Minnesota has never won a Super Bowl, but it has no problems producing head coaches who can. Before Tony Dungy led the Colts to a Super Bowl victory, he was the Vikings' defensive coordinator from 1992-95. "Everyone who knew Tony knew he'd be a great head coach," said former Vikings wide receiver Cris Carter, who is now an analyst for ESPN. Before Brian Billick led the Ravens to a Super Bowl victory, he was the Vikings' offensive coordinator from 1993-98. "You could tell how smart he was," Carter said of Billick.

And before Mike Tomlin led the Pittsburgh Steelers to a Super Bowl victory, he was the Vikings' defensive coordinator in 2006. Tomlin's successor, Leslie Frazier, is a head-coach-in-waiting. But the question becomes whether he is waiting to do it in Minnesota or another city. This is one of the subplots to the uncertainty surrounding Brad Childress' future in Minnesota. The Vikings cannot watch another coordinator leave their city only to lead another city to a championship. Speak to enough people around the league and one thing becomes apparent: The soft-spoken and ultra-smart Frazier will be an NFL head coach in 2011. The question is, where?

As good as Minnesota has been as serving as a head-coach breeding ground, no team has produced more decorated defensive coordinators than the Giants.Its list of former defensive coordinators includes Tom Landry, Bill Parcells, Bill Belichick, John Fox and Steve Spagnuolo. Not a bad roll call there. And now, this season's Giants defensive coordinator, Perry Fewell, is making his mark. Even though New York has seemed vulnerable to the run at times, the Giants have the NFL's top-ranked overall defense, the NFC's top-ranked rushing defense and the NFC's second-ranked passing defense. Fewell provided a hint of his coaching capabilities last season, when he took over as the Buffalo Bills' head coach from Dick Jauron after the ninth game. In the final seven games, Fewell led the Bills -- who are winless this season -- to a 3-4 record.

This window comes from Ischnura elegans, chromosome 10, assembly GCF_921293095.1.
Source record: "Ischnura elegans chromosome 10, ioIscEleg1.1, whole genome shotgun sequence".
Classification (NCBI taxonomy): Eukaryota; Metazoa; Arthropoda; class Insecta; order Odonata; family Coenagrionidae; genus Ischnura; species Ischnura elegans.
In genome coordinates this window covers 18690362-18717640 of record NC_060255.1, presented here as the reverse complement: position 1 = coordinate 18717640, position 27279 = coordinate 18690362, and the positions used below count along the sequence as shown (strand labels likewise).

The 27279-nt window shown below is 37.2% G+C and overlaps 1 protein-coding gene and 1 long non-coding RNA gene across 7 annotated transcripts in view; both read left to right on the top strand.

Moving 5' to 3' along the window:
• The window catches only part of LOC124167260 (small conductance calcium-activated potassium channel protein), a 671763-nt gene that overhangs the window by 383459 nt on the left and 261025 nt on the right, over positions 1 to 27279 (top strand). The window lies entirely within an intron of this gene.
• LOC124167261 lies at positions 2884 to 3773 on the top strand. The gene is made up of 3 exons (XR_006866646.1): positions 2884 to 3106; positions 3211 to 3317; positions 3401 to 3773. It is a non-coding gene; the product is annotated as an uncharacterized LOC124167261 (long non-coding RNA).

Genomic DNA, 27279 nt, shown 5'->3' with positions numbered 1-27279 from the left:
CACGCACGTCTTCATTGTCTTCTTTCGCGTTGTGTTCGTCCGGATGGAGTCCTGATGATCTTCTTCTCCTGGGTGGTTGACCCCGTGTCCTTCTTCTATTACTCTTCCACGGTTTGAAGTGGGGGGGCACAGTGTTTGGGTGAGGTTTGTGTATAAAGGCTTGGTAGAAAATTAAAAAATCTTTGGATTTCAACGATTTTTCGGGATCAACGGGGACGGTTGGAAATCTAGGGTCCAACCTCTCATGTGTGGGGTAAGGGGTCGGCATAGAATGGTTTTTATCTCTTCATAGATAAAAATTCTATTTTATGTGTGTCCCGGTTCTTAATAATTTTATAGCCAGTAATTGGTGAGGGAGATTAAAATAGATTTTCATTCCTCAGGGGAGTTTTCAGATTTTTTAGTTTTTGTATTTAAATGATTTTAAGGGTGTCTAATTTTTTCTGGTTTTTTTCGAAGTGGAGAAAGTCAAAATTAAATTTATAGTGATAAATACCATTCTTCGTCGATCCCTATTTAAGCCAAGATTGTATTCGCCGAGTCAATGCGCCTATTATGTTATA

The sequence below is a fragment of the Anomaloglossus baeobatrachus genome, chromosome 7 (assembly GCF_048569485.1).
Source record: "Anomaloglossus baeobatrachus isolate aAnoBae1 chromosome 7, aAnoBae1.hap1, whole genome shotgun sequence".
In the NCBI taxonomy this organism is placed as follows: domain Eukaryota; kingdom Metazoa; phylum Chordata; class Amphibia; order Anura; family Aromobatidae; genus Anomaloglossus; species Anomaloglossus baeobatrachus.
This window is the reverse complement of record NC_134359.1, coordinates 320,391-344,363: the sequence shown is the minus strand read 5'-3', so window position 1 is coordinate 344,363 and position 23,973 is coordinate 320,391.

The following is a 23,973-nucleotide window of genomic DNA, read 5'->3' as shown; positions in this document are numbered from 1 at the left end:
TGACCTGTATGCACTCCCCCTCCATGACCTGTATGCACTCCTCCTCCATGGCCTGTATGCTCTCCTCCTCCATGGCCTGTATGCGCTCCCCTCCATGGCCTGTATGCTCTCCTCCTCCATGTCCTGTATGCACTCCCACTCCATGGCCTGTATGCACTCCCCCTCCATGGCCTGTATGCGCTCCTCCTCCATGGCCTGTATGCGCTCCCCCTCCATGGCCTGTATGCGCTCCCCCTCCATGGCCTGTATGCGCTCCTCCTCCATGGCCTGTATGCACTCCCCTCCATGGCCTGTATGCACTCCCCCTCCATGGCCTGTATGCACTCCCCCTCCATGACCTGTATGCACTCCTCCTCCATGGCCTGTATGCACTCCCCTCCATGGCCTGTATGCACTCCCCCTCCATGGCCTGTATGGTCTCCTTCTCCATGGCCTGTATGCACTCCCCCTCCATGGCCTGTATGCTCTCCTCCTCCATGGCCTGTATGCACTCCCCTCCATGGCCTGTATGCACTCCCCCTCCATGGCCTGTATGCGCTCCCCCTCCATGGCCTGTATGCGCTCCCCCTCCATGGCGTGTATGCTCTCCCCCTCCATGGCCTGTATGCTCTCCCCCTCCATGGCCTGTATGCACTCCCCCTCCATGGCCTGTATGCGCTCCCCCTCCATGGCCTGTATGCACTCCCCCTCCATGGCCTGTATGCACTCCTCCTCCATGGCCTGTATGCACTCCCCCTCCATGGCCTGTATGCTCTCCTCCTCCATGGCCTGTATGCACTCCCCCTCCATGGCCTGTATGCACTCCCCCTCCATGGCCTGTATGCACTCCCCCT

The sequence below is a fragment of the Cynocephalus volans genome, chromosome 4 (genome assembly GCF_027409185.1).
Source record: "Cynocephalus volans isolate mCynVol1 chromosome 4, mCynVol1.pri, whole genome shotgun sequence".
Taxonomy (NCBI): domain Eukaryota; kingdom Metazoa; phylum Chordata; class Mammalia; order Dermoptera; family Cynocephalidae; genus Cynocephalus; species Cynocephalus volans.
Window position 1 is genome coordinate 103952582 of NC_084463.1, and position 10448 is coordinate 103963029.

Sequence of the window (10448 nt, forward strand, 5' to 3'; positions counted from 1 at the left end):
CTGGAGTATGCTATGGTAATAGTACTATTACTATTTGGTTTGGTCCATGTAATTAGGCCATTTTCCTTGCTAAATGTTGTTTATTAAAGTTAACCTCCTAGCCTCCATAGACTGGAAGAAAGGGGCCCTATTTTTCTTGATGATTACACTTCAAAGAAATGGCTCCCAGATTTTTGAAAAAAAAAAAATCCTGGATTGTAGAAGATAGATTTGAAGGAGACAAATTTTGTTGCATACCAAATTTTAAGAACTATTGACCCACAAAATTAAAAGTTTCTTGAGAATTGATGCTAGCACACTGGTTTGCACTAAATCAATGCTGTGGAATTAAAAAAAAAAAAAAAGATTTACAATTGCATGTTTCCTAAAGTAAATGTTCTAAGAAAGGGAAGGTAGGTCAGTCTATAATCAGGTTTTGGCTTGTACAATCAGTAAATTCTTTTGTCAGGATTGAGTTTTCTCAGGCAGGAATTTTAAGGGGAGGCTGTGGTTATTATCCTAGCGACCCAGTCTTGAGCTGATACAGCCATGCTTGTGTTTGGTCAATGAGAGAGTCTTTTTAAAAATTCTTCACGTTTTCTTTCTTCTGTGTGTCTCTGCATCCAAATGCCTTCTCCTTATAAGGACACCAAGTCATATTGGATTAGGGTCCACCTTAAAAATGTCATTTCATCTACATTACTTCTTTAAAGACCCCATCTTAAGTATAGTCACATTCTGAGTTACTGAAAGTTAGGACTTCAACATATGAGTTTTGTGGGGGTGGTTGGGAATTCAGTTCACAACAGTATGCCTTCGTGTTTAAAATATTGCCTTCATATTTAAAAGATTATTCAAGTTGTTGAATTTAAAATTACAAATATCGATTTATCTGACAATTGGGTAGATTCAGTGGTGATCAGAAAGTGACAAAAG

One of the driving forces in the Tennessee Titans' decision to claim wide receiver Randy Moss was team owner Bud Adams. For starters, Adams signed off on picking up the $3.38 million remaining on Moss' contract. But beyond that, Adams took an active interest in seeing where the team stood, repeatedly calling Titans coach Jeff Fisher for updates on the Moss situation and gauging his team's chances of landing the former Vikings wide receiver. When Tennessee was awarded Moss on waivers, Adams was said to be "ecstatic." With good reason. Moss gives the Titans another weapon and he gives them buzz, which Adams welcomes. Moss' first game as a Titan, Sunday in Miami against the Chad Pennington-led Dolphins, will generate nationwide interest. In Week 11, the Titans return home to play the Washington Redskins and their former defensive tackle, Albert Haynesworth. The spotlight that has shined on Minnesota now will shine on the Titans for the next few Sundays, and possibly beyond.

Former St. Louis Rams head coach Rich Brooks knew how to groom talent when he was Kentucky head coach. In 2008, Brooks coached two seniors, wide receiver Steve Johnson and tight end Jacob Tamme, who have become two of this season's bigger surprises and fantasy sleepers. Johnson, who has six touchdown catches, is a standout for Buffalo. In his two starts since tight end Dallas Clark was placed on injured reserve, the Colts' Tamme has caught 17 passes for 172 yards -- 11 more passes for 125 more yards than he had during his first 2½ seasons in the league.